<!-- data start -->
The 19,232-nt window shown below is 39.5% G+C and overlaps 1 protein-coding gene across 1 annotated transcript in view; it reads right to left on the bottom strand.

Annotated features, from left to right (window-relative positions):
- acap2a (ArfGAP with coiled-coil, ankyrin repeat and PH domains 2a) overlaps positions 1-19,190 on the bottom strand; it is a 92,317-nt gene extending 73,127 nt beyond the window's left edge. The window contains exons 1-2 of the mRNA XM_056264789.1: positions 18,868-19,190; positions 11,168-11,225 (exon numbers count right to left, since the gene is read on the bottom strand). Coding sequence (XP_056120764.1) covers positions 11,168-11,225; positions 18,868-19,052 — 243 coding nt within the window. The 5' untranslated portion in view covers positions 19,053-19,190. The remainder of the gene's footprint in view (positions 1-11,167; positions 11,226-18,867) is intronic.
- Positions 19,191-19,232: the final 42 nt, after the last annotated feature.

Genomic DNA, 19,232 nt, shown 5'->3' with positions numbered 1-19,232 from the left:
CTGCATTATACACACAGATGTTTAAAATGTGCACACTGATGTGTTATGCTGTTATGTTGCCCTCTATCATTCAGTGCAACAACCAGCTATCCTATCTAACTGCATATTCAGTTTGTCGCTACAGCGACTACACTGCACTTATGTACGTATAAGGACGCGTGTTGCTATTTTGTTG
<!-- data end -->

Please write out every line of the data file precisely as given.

The 19,232-nt window shown below is 39.5% G+C and overlaps 1 protein-coding gene across 1 annotated transcript in view; it reads right to left on the bottom strand.

Annotated features, from left to right (window-relative positions):
- acap2a (ArfGAP with coiled-coil, ankyrin repeat and PH domains 2a) overlaps positions 1-19,190 on the bottom strand; it is a 92,317-nt gene extending 73,127 nt beyond the window's left edge. The window contains exons 1-2 of the mRNA XM_056264789.1: positions 18,868-19,190; positions 11,168-11,225 (exon numbers count right to left, since the gene is read on the bottom strand). Coding sequence (XP_056120764.1) covers positions 11,168-11,225; positions 18,868-19,052 — 243 coding nt within the window. The 5' untranslated portion in view covers positions 19,053-19,190. The remainder of the gene's footprint in view (positions 1-11,167; positions 11,226-18,867) is intronic.
- Positions 19,191-19,232: the final 42 nt, after the last annotated feature.

Genomic DNA, 19,232 nt, shown 5'->3' with positions numbered 1-19,232 from the left:
CTGCATTATACACACAGATGTTTAAAATGTGCACACTGATGTGTTATGCTGTTATGTTGCCCTCTATCATTCAGTGCAACAACCAGCTATCCTATCTAACTGCATATTCAGTTTGTCGCTACAGCGACTACACTGCACTTATGTACGTATAAGGACGCGTGTTGCTATTTTGTTG